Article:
Trigger lists are traditionally used by creditors to monitor existing customers for signs of financial distress or to protect their interest in a pool of mortgages. According to the trade group, mortgage originators are unable to prevent the inclusion of their borrowers' personal information on trigger lists that are sold by credit bureaus. NAMB argued that a trigger list subscriber who acquires a name, address and FICO score range from a credit bureau are either not prepared to offer the consumer a mortgage or attempt to resell the information to lenders and insurance companies.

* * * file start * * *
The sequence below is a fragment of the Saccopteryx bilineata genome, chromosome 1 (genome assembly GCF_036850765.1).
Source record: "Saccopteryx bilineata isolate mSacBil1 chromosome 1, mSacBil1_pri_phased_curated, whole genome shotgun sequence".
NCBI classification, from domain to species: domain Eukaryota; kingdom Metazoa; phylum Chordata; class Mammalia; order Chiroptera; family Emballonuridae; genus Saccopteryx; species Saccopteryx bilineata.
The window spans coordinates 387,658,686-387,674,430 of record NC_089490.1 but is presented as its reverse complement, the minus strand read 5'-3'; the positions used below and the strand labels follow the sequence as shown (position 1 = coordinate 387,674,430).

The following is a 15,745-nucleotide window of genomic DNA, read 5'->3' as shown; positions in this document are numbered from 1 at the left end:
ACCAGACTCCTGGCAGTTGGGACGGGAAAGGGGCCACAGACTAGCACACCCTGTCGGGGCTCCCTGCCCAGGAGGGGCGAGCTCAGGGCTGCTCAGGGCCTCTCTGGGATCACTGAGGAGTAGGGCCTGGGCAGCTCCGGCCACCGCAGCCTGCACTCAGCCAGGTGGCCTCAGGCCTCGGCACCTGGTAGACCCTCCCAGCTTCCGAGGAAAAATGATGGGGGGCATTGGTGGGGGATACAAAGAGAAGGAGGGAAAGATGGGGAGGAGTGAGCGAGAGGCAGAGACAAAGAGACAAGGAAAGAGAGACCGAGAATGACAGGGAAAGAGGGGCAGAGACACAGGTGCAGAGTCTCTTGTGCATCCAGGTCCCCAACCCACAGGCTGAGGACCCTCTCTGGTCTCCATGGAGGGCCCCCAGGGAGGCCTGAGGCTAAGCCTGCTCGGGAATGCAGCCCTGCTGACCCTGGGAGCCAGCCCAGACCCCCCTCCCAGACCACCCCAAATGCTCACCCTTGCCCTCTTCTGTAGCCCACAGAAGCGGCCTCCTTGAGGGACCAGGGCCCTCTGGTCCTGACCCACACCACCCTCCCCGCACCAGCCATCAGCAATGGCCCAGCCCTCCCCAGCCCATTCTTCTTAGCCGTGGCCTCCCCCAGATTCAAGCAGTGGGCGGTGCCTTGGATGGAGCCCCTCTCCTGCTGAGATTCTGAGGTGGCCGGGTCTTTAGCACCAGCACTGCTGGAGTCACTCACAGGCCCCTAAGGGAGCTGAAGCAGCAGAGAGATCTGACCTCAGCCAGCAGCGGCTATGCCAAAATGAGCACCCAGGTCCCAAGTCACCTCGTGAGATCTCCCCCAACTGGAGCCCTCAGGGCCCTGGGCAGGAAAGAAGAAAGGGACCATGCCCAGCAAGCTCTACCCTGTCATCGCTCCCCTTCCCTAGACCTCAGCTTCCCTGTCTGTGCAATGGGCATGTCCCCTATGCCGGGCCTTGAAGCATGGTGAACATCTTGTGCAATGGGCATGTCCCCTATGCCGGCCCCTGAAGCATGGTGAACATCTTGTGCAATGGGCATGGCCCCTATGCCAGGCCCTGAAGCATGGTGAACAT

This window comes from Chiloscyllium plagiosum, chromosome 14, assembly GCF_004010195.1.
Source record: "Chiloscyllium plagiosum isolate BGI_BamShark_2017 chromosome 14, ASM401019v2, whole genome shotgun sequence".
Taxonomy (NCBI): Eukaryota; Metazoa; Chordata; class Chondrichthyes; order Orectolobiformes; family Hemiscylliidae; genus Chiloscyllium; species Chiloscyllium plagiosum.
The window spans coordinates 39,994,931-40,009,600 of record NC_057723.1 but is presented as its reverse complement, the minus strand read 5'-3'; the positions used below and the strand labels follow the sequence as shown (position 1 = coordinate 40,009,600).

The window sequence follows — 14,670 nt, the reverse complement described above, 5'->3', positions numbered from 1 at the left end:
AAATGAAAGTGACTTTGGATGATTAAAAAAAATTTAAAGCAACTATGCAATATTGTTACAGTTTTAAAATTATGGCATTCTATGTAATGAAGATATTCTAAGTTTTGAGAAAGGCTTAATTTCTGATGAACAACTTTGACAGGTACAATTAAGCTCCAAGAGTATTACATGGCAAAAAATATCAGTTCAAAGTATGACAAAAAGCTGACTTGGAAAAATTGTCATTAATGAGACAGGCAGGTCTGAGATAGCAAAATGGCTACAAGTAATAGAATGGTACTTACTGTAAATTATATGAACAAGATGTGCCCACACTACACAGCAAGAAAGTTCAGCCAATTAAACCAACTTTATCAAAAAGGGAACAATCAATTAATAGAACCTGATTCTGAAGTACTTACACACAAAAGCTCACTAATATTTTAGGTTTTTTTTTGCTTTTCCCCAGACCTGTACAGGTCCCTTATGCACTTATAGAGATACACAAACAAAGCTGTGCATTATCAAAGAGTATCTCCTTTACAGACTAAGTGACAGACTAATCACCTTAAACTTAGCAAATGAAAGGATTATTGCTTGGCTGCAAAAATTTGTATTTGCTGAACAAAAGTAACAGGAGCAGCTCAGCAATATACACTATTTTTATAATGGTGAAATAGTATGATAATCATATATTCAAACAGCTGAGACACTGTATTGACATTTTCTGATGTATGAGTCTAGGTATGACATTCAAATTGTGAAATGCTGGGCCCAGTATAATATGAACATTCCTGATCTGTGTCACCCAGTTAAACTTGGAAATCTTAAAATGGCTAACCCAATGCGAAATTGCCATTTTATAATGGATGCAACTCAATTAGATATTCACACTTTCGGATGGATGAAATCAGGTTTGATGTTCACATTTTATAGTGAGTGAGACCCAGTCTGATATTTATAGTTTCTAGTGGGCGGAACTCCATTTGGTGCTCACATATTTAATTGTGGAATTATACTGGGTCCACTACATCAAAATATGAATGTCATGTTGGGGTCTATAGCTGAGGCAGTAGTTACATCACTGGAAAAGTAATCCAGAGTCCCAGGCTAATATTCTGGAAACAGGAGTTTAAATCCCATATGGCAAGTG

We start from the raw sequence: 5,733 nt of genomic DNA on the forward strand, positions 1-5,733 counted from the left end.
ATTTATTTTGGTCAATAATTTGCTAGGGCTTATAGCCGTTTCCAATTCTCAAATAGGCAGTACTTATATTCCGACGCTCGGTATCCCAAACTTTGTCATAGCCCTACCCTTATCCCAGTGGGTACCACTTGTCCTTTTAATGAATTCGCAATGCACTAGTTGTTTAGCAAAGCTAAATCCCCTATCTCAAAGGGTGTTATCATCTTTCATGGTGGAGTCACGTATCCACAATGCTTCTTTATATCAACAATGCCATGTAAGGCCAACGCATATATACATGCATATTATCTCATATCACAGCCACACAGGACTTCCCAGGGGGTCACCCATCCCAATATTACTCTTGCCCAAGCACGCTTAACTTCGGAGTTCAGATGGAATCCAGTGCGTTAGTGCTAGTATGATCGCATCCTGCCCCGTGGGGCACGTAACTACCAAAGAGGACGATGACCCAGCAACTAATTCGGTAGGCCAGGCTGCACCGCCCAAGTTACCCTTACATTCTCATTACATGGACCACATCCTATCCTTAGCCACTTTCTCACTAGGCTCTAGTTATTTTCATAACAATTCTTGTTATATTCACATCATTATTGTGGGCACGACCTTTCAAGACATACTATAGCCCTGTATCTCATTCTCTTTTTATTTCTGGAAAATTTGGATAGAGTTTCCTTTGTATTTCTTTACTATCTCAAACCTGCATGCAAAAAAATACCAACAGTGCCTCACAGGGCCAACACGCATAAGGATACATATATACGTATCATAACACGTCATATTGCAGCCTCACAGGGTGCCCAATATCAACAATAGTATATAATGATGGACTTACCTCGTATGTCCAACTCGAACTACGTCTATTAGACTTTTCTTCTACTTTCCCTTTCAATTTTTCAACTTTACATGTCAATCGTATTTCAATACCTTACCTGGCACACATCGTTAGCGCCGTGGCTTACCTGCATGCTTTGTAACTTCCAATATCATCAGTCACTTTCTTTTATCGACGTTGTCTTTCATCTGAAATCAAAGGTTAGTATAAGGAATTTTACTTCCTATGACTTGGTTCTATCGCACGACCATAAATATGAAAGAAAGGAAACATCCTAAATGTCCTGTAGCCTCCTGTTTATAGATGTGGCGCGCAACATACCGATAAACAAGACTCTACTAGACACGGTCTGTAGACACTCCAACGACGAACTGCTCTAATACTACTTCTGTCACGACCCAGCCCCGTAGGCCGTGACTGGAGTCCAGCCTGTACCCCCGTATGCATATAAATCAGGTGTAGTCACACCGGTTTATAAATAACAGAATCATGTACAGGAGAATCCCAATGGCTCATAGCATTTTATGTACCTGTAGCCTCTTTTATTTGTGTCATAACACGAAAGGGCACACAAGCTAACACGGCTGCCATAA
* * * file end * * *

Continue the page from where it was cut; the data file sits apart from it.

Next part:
NAMB is advocating for its members and consumers to contact the Federal Trade Commission, which manages the Fair Credit Reporting Act, in regard to this issue.
“For many years, NAMB has been working diligently
against this often-harmful practice of handling consumer’s private information through trigger leads,” said Rick Bettencourt, President of NAMB. “We believe this is a negligent practice for our industry and consumers therefore we are calling on our members, the public and furthermore congress to align themselves this initiative which protects people as they look to acquire property. We promise to work tirelessly with lawmakers, our members, state associations and communities across the nation until this language is updated and consumers’ rights are further protected against this unethical practice.”